But perhaps this does not matter, because Scotland will be re-joining the EU? As has been chronicled no end, Scotland cannot join the EU under existing treaties, without a central bank and independent currency. It would not have these things with Sterlingisation.
In July, Russell made clear that, in contrast to the UK Government that wants freedom from EU state aid restrictions in order to boost the competitiveness of tech industry, the SNP leadership is lobbying for state aid regulation alignment. Leave aside, for now, the obscenity of supposedly centre-left political forces being less interested in the capacity for state intervention in the economy than the Conservatives: where does this place an independent Scottish state?
It would mean an independent Scotland, not in the EU but closely aligned, with all the restrictions that involves (and which are actively desired and lobbied for by the SNP leadership), attached via currency and monetary policy to an rUK whose trade policy (with huge ramifications for Scotland) we do not take an opinion on, and with whom we share a customs border.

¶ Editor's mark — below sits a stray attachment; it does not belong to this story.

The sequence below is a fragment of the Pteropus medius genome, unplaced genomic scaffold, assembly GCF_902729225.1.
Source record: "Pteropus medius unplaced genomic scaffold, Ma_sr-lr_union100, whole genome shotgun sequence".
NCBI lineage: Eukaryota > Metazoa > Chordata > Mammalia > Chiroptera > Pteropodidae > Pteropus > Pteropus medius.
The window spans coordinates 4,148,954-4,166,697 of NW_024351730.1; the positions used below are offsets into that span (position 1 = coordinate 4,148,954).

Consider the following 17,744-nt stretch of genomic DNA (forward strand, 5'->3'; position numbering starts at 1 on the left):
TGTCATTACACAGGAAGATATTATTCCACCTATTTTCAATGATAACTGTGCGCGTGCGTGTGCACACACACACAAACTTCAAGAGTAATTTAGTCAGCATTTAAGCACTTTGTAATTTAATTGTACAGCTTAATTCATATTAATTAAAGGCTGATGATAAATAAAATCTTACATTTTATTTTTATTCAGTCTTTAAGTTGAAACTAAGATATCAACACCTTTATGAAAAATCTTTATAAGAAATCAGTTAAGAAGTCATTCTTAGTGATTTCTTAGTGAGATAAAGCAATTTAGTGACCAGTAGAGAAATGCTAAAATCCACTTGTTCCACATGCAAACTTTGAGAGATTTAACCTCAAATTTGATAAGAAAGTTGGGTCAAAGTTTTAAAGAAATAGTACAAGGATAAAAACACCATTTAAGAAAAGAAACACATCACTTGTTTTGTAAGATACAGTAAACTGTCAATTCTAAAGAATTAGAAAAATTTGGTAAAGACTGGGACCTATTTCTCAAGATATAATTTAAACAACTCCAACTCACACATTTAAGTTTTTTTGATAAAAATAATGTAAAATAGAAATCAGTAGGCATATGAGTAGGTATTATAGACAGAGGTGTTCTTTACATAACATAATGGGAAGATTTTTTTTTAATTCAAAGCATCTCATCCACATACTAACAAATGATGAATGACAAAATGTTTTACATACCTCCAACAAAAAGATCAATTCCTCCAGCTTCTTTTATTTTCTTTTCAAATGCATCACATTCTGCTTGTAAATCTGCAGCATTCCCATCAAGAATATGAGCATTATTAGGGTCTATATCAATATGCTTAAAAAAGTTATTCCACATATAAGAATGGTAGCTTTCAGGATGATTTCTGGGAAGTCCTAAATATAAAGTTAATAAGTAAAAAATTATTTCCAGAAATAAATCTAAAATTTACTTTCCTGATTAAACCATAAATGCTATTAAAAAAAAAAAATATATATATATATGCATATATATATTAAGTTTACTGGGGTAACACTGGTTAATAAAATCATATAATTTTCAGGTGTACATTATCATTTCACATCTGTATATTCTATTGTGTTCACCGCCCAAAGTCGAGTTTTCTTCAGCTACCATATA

This is what specialists in the field call a ‘dog’s dinner’. Meanwhile, the ad hoc character of the ‘independence in Europe’ case is encouraging upstarts and adventurists to make their own pitches.
The SNP’s Dundee City administration has welcomed the bid for the Yes capital’s port to become one of Johnson’s 10 ‘free ports’ (FP). This part of the SNP at least is far from ambiguous about Tory trade policy – it actively and fulsomely supports it, to the very peak of its Hayekian excess.